Nautical Bowls explains in six words how it plans to beat the competition
The brand is a newcomer to the superfood scene in Australia.
Make happy customers great products fast.
That six-word mantra is how US-based superfood fast-casual brand Nautical Bowls will differentiate itself from the competition as it opens its first outlet in Australia this December.
Nautical Bowls is a US-based fast-casual franchise offering a menu of healthy superfood bowls. The brand was founded by husband and wife entrepreneurs Bryant and Rachel Amundson. After opening two outlets, both felt that the brand was doing well.
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The two reached out to Snap Fitness CEO, Peter Taunton. Peter saw the potential for the brand and advised Bryant and Rachel to franchise. Peter then joined the company as one of the co-founders and as the CEO. Nautical Bowls currently has 61 outlets, with 53 more currently being constructed.
Ahead of Nautical Bowl’s launch in Australia, QSR Media spoke with Dean Lightfoot, Area Developer for Nautical Bowls and holder of the master franchise for the brand in the country about their plans.
“We’re not coming to the table to prove a concept. Other brands, even coffee shops, have an Acai bowl. However, the great thing about this is that the concept is already proven and the product is something that consumers want,” Dean explained.
Last October, Brazilian Acai cafe store Oakberry announced plans to expand its reach in Australia, opening new outlets in Cairns, Paradise Point, and Terrigal bringing its outlets to 45 across NSW, QLD, WA, VIC, and SA.
Dean said the growth that other brands are experiencing is further proof of the demand for the food group, which he considers a new category in the QSR industry.
Happy customers and great products
A differentiator for Nautical Bowls is its sorbet base. Dean explained that Acai bowls are runnier or melt very quickly. With a sorbet base, it will be firmer and perfect for deliveries and takeaways.
“We’re working with all the top delivery aggregators for home delivery options for all our stores. We can get an Acai bowl ready in 60 to 90 seconds,” Dean said.
This is a huge differentiator because according to Dean, this food segment typically takes up to three to ten minutes to prepare.
“This is really really fast and to make this happen we made some changes in the Australia operations. Which is something I learned from my background with McDonald’s and Subway. Make happy customers great products fast,” Dean said.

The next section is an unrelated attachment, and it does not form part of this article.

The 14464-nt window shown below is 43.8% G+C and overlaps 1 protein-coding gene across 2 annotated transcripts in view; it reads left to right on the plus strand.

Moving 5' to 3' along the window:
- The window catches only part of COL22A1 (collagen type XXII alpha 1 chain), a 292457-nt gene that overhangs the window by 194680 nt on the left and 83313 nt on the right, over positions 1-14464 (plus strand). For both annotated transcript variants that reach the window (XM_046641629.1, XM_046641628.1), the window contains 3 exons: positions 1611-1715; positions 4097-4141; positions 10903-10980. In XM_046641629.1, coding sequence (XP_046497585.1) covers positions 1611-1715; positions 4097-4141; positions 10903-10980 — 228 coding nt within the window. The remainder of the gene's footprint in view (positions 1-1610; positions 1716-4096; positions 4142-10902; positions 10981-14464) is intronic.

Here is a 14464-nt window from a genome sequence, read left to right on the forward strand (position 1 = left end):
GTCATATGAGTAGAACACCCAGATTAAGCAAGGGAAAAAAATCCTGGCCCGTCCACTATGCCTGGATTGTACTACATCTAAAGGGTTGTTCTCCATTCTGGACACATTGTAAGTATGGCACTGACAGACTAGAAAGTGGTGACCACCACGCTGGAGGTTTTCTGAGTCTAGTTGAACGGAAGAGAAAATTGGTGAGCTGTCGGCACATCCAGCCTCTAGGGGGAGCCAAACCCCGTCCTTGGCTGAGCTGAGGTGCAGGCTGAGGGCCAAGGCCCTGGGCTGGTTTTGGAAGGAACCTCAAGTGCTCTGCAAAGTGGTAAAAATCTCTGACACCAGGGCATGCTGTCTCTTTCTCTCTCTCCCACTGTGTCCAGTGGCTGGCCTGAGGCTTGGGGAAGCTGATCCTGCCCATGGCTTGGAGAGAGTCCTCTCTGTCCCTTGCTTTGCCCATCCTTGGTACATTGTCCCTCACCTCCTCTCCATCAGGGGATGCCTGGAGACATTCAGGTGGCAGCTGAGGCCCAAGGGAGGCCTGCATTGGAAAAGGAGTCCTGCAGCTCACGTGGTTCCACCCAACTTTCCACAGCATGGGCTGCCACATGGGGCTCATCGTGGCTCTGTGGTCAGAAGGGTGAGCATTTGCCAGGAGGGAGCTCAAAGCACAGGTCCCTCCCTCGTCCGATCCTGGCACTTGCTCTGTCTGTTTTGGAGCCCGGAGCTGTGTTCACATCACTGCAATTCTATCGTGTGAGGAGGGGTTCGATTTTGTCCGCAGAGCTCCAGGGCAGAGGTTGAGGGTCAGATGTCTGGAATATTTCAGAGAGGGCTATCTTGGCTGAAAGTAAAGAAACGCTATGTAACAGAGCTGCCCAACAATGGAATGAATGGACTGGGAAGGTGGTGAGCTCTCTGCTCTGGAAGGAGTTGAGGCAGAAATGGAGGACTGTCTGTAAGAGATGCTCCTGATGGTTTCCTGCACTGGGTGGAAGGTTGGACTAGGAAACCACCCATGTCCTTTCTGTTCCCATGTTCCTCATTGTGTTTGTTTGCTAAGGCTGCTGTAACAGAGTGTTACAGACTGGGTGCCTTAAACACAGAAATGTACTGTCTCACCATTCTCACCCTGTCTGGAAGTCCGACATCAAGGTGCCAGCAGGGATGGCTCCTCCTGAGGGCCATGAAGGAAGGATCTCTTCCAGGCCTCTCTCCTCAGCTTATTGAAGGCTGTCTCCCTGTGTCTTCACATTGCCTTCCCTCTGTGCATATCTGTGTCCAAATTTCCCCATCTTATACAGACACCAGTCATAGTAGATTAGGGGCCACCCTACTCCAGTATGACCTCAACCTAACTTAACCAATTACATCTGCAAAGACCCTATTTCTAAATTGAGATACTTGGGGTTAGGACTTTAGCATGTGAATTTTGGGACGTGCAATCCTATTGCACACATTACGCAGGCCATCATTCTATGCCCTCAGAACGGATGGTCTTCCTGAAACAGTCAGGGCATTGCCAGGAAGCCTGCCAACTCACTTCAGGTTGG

Dean said he was given free rein in Australia to make changes to the menu, store fit-outs, and operations. Typically American brands, when coming to other markets like Australia, cannot change too much to fit the local consumer.
Dean already has made plans to create alternative sorbets for the Australian consumer.
“We’re going to do a protein sorbet and a seasonal fruit sorbet. This means consumers can always come in and get their Acai sorbet or they can have the coconut, mango, chocolate or any others we can think of and try,” Dean explained.
The sorbet itself won’t be imported but made in Australia. He said they were collaborating with one of Australia’s largest wholesalers and manufacturer of sorbets to keep it local.
“The other important thing is if the Acai berry’s fad or popularity tapers off, we can quickly replace it with something else that is coming in the market,” Dean said.
Nautical Bowls plans to open three outlets this year.
One of the formats will be an in-line restaurant with both indoor and outdoor dining. This will be opened at Q Super Centre, Gold Coast.
The brand will also open a kiosk-style walk-up at Hillary’s Boat Harbour in Perth. The other one will be in West Village in Brisbane’s West End. It will be a countertop facing the mall.
“Some other leases that are signing or have signed are in-line stores. There’s also a university location with an outdoor area,” Dean said.
Dean has had 30 years of experience building brands so he could already pinpoint the trouble points that could arise and has already made plans to mitigate them.
“The point of sale system is critical. I need to have an inventory management system so that my corporate stores and my franchisees can manage their food costs and we can monitor it with them. We have a dashboard that franchisees will have access to and we will be able to see if they encounter any pain points so that we can quickly assist them when needed,” Dean said.
Dean mentioned that they are already working with a technology partner for their POS system that comes with a built-in loyalty program. Nautical Bowls will also be utilising digital technology to ensure franchisees are up to speed with operations.
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For example, they are using what Dean calls a digital checklist where they can access learning modules that teach franchisees all the different operations from creating the food bowls and learning how to do other tasks properly.
“I want to make sure that our franchisees have the tools necessary. There’s already an online training platform with videos and all the processes ready to go. If we have successful franchisees, by the default we will also be successful,” Dean said.
For the future, Dean envisions Nautical Bowls to be a dining experience with a small cover for sit-in customers. But because of all the things Dean and the Nautical Bowls team have readied for the launch of the brand, he believes they won’t be restricted to this format.
“We can go 15 square metres to 100 square metres. One thing I have learned is to say no to locations that don’t work. We are not going to grow for the sake of growing. Sometimes it’s not smart to pay high rents for the sake of being somewhere just to look good. It’s just not worth it.”
Dean said they plan to grow to 80 outlets in the next five years.